Creating a Blogging App Using Angular & MongoDB: Login

Angular is a one-stop framework for creating mobile and web apps using the same reusable code. Using Angular, you can divide the whole application into reusable components, which makes it easier to maintain and reuse code.

In this tutorial series, you’ll learn how to get started with creating a web app using Angular with MongoDB as the back end. You’ll be using Node.js for running the server.

Throughout the course of this tutorial, you’ll be building a blogging application using Angular, Node.js, and MongoDB. 

In this tutorial, you’ll see how to get started with setting up the application and creating the Login component.

Getting Started

Let’s get started by installing the Angular CLI.

npm install -g @angular/cli

Once you have installed the Angular CLI, create a project folder called AngularBlogApp

mkdir AngularBlogApp
cd AngularBlogApp

From the project folder, create a new Angular app using the following command:

ng new client

Once you have the client app created, navigate to the project folder and install the required dependencies using Node Package Manager (npm).

cd client
npm install

Start the client server using npm.

npm start

You should have the application running at http://localhost:4200/.

Setting Up the Application

Your Angular web app will have a root component. Create a folder called root inside the src/app folder. Create a file called root.component.html and add the following HTML code:

<h3>
    Root Component
</h3>

Add a file called root.component.ts and add the following code:

import { Component } from '@angular/core';

@Component({
  selector: 'app-root',
  templateUrl: './root.component.html'
})
export class RootComponent {
  
}

Remove the files app.component.html, app.component.ts, app.component.scss, and app.component.spec.ts. You will have only one file called app.module.ts inside the src/app folder.

Import the RootComponent inside the app.module.ts file.

import { RootComponent } from './root/root.component';

Include the RootComponent in the ngModules and bootstrap it.

@NgModule({
  declarations: [
    RootComponent
  ],
  imports: [
    BrowserModule,
    FormsModule
  ],
  providers: [],
  bootstrap: [RootComponent]
})

Save the changes and restart the server. You will have the RootComponent displayed when the application loads.

You’ll be using Angular Router for routing in our blogging app. So import routing-related dependencies in a new file called app.routing.ts inside the src/app folder.

import { RouterModule, Routes } from '@angular/router';
import { ModuleWithProviders } from '@angular/core/src/metadata/ng_module';

Define the route path along with the components as shown:

export const AppRoutes: Routes = [
    { path: '', component: LoginComponent }
];

Export the routes to create a module with all route providers.

export const ROUTING: ModuleWithProviders = RouterModule.forRoot(AppRoutes);

Here is how the app.routing.ts file looks:

import { RouterModule, Routes } from '@angular/router';
import { ModuleWithProviders } from '@angular/core/src/metadata/ng_module';

import { LoginComponent } from './login/login.component';

export const AppRoutes: Routes = [
    { path: '', component: LoginComponent }
];

export const ROUTING: ModuleWithProviders = RouterModule.forRoot(AppRoutes);

As seen in the above code, you haven’t yet created the LoginComponent. It’s been added for the sake of clarity.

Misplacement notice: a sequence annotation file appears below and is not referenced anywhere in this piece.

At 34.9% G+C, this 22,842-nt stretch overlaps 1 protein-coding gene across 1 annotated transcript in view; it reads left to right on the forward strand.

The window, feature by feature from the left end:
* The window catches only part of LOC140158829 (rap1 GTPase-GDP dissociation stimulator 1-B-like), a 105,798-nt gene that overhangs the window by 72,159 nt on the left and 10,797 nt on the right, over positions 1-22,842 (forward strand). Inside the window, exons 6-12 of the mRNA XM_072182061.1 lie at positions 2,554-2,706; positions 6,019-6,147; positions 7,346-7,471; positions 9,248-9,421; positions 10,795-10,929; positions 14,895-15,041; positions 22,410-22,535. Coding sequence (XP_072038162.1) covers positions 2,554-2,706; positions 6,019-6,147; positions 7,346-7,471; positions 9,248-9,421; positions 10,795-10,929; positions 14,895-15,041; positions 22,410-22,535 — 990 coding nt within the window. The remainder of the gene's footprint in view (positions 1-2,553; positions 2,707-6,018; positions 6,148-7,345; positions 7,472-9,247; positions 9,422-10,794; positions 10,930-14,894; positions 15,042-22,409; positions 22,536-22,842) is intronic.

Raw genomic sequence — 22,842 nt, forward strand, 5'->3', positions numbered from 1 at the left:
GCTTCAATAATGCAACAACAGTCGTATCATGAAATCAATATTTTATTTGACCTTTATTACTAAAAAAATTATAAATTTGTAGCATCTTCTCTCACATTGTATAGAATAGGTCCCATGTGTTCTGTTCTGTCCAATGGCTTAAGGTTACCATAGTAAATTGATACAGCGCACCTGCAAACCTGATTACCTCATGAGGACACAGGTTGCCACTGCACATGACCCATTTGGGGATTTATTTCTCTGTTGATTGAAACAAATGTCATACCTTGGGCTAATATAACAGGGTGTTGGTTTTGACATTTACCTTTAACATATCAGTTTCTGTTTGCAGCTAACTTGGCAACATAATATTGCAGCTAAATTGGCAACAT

Import the ROUTING class in the app.module.ts file. 

import { ROUTING } from './app.routing';

Include it in the NgModule imports.

imports: [
    BrowserModule,
    ROUTING,
    FormsModule
]

Place RouterOutlet in the root.component.html page. This where the route’s component gets rendered.

<router-outlet></router-outlet>

Create a folder called login inside the src/app folder. Inside the login folder, create a file called login.component.ts and add the following code:

import { Component } from '@angular/core';

@Component({
  selector: 'app-login',
  templateUrl: './login.component.html'
})
export class LoginComponent {

  constructor() {
      
  }

}

Create a file called login.component.html and add the following code:

<h3>
    Login Component
</h3>

Save the above changes and restart the server. As the per the routes defined when the application loads the LoginComponent will get displayed.

Login Component -  Blogging App

Creating the Login Component

You already laid the foundation for the LoginComponent while setting up the application. Let’s create the view for the LoginComponent using Bootstrap.

Download and include the bootstrap CSS style in the assets folder and include the reference in the src/index.html page.

<link rel="stylesheet" type="text/css" href="./assets/bootstrap.min.css">

Place a wrapper around the app-root in the index.html page.

<div class="container">
  	<app-root></app-root>
</div>

Add the following HTML to the login.component.html page.

<form class="form-signin">
     <h2 class="form-signin-heading">Please sign in</h2>
     <label for="inputEmail" class="sr-only">Email address</label>
        <input name="email" type="email" id="inputEmail" class="form-control" placeholder="Email address" required autofocus>
        <label for="inputPassword" class="sr-only">Password</label>
        <input name="password"  type="password" id="inputPassword" class="form-control" placeholder="Password" required>
        <div class="checkbox">
          <label>
            <input type="checkbox" value="remember-me"> Remember me
          </label>
        </div>
    <button class="btn btn-lg btn-primary btn-block" type="button">Sign in</button>
</form>

Create a file called login.component.css inside the login folder and add the following CSS style.

.form-signin {
  max-width: 330px;
  padding: 15px;
  margin: 0 auto;
}
.form-signin .form-signin-heading,
.form-signin .checkbox {
  margin-bottom: 10px;
}
.form-signin .checkbox {
  font-weight: 400;
}
.form-signin .form-control {
  position: relative;